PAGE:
Over a year ago, much hyped, secretly loathed by some and publicly lauded by many Pope Francis called for an “Extraordinary Synod” – only the third since the establishment of the modern synod half a century ago – in order “to deal with matters which require a speedy solution and which demand immediate attention for the good of the entire Church.”
Wait a minute.
Let’s read the opening of that paragraph again:
Over a year ago called for an Extraordinary Synod… to deal with matters that require immediate attention and speedy solution.
With that opening juxtaposition – quoting the US Conference of Bishops’ synopsis of what Canon Law says makes a synod “Extraordinary” – we should realize that we’re not reporting on an institution with common conceptions of time. However, there is no government standing that can boast 2,000 years of history and a credible view to the eternal, and so perhaps the Catholic Church can be forgiven if it sees a year of anticipation as immediate, and a planned subsequent year of reflective deliberation as speedy.
But in an era when the (ongoing) story of hundreds of thousands of unaccompanied migrant children flooding our borders to escape the violence endemic to a drug trade fueled by our nation’s unprecedented demand for such damaging, illicit fare disappears from the headlines in a couple of weeks, how are we to expect modern media to handle a two year long news gathering horizon?
(And don’t think the parallel drawn in the preceding paragraph was a total non sequitur; remember, this synod was about family, with a further focus – often overlooked by the press – on the welfare of children, who are unfortunately all too apparent in the scenario above: as the migrants, as the perpetrators of violence against them, and, much closer to home, as the American users of illegal drugs that inadvertently foster that situation. Therefore, the substantive relationship between these two stories may be elliptical, but it is strong – something the oft labeled out of touch Catholic bishops are much more aware of than a perusal of their coverage in the popular press would suggest. File it away, but think of this paragraph again when you come to this blog post’s conclusion).
So how did the press cover the “Vatican’s Wild and Crazy Synod on the Family” (to quote one headline from David Gibson of the Religion News Service)?
Well, here’s a single paragraph synopsis composed just by stringing the sequential October 5th to October 20th headlines of one major national news outlet:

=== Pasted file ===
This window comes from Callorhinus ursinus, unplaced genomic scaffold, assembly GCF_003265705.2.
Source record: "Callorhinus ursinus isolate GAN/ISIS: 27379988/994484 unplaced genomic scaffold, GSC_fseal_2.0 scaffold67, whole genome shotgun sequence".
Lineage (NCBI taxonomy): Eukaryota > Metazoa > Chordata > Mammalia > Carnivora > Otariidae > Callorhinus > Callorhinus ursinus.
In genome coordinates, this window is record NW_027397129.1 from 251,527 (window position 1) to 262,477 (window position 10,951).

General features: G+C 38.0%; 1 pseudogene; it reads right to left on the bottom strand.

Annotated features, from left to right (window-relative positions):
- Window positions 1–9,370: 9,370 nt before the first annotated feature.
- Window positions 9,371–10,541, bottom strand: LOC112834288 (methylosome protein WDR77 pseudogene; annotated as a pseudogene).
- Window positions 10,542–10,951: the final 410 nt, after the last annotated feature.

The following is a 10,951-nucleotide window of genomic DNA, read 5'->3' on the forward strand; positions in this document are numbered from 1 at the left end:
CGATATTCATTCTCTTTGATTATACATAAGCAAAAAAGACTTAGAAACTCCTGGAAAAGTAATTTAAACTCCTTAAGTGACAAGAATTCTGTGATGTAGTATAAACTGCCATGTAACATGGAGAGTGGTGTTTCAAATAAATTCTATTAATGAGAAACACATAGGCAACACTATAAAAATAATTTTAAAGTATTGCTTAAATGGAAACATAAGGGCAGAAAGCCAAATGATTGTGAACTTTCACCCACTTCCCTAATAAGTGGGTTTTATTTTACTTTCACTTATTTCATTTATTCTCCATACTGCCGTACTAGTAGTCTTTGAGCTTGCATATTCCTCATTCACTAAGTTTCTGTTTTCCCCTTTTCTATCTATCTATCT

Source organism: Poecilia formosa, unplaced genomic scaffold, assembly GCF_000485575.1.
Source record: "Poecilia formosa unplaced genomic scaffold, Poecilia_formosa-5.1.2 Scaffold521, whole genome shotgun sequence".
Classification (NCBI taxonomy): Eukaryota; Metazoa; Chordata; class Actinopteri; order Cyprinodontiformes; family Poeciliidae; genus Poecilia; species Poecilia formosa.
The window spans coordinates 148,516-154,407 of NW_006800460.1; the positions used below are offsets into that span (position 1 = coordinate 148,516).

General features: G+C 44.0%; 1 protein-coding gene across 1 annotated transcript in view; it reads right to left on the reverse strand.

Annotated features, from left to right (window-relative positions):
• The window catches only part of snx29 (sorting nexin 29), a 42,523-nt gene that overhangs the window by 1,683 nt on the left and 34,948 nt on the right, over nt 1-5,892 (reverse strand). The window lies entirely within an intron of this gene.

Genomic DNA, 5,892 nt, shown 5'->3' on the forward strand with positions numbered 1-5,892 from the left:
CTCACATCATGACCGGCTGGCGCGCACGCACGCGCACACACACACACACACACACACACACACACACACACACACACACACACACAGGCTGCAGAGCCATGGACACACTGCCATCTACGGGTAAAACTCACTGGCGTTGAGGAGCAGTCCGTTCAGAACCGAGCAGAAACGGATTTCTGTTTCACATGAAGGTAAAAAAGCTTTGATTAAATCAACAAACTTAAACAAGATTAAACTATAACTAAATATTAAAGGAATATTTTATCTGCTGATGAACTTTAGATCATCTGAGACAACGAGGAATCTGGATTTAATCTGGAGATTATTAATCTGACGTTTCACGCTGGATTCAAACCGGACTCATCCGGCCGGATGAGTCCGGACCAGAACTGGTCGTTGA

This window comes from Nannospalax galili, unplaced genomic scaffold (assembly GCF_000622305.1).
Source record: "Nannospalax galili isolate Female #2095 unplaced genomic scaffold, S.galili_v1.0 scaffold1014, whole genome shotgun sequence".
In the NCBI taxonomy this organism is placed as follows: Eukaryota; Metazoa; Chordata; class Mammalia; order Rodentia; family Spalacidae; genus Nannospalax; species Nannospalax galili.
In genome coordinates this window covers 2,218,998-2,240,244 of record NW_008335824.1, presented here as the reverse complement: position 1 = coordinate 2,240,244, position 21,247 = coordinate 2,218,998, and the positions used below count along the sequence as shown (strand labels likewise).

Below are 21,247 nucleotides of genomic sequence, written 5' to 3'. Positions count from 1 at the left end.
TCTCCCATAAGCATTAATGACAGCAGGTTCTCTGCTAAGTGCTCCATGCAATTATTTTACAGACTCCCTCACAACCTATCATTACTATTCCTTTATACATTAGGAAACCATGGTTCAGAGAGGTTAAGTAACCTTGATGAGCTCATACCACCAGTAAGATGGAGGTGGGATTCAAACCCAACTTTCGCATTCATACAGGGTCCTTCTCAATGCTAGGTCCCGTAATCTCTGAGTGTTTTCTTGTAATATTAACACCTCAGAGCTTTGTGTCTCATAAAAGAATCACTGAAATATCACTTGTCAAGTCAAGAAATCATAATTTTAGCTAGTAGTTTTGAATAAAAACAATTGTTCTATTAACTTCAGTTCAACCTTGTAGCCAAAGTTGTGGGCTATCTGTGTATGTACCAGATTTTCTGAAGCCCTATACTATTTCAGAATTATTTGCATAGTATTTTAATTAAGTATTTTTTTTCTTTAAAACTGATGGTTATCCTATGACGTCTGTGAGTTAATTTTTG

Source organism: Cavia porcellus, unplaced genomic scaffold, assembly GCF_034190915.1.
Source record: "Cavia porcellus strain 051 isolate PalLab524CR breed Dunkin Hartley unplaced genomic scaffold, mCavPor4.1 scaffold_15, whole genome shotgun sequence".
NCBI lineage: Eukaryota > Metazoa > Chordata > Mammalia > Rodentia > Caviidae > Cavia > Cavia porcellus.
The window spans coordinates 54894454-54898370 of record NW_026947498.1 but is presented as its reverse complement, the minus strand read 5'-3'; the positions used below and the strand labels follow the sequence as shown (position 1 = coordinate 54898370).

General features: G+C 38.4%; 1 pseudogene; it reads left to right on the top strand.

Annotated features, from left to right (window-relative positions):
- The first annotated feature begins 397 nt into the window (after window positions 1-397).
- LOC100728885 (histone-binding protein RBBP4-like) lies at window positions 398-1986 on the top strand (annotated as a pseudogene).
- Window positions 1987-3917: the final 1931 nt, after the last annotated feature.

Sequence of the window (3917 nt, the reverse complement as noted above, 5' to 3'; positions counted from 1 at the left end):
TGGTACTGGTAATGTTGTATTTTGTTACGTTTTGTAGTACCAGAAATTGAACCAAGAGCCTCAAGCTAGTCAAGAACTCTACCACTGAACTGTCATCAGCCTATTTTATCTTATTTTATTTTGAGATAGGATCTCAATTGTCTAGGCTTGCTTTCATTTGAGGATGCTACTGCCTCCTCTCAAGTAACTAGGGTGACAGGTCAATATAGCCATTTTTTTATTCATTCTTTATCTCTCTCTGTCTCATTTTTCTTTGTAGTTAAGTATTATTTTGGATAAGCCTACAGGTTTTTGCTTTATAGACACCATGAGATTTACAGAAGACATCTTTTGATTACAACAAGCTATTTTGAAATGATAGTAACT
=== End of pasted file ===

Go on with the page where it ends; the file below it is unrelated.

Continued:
Vatican synod tests the Pope’s vision of a more merciful church: in “season of mercy”, will Vatican rethink communion for divorcees? Vatican report [also] expresses more tolerance for gays, unmarried couples – American Catholics have mixed response. Vatican bishops [subsequently] scrap opening to gays, divorced members, [and] fail to agree on same-sex unions – Catholic synod highlights divisions, sets stage for future battles.
Hmm. A divided church, an embattled pope, tolerance and mercy in retreat: not a flattering picture.
But is that the real story?
At the synod’s conclusion, Pope Francis thanked the press for its hard work – not common praise from prior popes – and, ostensibly, also for the press’ hand in helping him make the synod perhaps the most transparent proceeding of any papacy. As Francis’ fellow Jesuit, Rev. James Martin SJ, wrote for America: The National Catholic Review: “And all this is good … dialogue [is] now a part of the church, at the very highest levels.”
Institutions – and institutional leaders – don’t usually like airing their divisions; is there something we’re missing here?
According to another of Francis’ fellow Jesuits writing in the Huffington Post, yes; he asserts that it’s likely we’ve missed the entire point: “if you’re overly energized by the synod, if this is for you an ecclesial soap-opera, or if you have used the word ‘revolution’ in the context of describing this whole process, please, I beg you, relax. You likely haven’t really understood.”
Indeed, without disputing the facts behind the headlines above, Francis seems to have drawn from those facts an entirely different, more peaceable conclusion:
“I can happily say that – with a spirit of collegiality and of synodality – we have truly lived the experience of “Synod,” a path of solidarity, a “journey together.”
What is it that Pope Francis sees from that 2,000-year perspective looking toward the eternal that enables him to say this, and that we miss amidst the immediacy of the headlines and their need to speedily reduce dialogue to conflict?